Then, the researchers placed electrodes on the people's scalps, above the area of the brain that processes visual information, to dole out the electrical currents. The mild current was applied for 20 minutes.
After receiving the electrical stimulation, the participants were asked to repeat the vision test. About 75 percent of the people showed measurable improvement in their visual acuity for about 2 hours following the brain stimulation. The remaining 25 percent did not experience any improvement, the researchers found.
The researchers also explored whether people's improved performance on the vision test would translate to improvement in a real-world vision task. In this part of the study, the researchers asked the participants to read a standard eye chart. They found that people's vision improved by one to two letters, on average, compared with their results on the test prior to the electrical stimulation. However, the results varied from person to person, the researchers said.
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The scientists also looked at what happened when they changed the placement of the electrodes on a person's scalp. They found that the electrodes had to be positioned specifically over the brain's visual processing center in order to affect the people's eyesight. In other words, the effect wasn't simply a response to the electrical current anywhere in the brain but rather a response to the stimulation of a specific area of the brain.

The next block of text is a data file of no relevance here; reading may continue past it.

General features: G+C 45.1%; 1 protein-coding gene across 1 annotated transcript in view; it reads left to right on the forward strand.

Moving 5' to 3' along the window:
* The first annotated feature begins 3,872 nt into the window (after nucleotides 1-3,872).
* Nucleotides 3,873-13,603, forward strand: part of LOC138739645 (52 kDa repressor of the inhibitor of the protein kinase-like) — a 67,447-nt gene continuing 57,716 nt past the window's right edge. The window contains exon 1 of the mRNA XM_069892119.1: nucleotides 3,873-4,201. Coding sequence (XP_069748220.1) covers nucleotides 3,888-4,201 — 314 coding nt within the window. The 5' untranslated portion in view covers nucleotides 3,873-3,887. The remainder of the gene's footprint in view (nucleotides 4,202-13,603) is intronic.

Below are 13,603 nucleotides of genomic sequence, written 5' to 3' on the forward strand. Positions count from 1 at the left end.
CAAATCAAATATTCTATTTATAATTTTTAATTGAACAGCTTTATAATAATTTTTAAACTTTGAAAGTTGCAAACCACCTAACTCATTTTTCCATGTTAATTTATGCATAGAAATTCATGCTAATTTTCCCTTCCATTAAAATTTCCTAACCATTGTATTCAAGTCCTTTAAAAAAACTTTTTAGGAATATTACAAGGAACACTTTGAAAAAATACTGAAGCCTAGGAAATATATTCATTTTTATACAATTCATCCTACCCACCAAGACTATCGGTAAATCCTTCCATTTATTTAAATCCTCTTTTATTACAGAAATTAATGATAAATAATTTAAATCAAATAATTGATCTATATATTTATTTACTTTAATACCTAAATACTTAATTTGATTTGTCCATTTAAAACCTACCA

One day, this research might point toward a way to use brain stimulation to treat people with severe eye disorders that can result in vision loss, such as glaucoma, the researchers said. But they added that much more research is needed first.
Woodman cautioned that people should not try to zap their brains at home. "If you hook this thing up wrong, you can make vision worse," he told Live Science.
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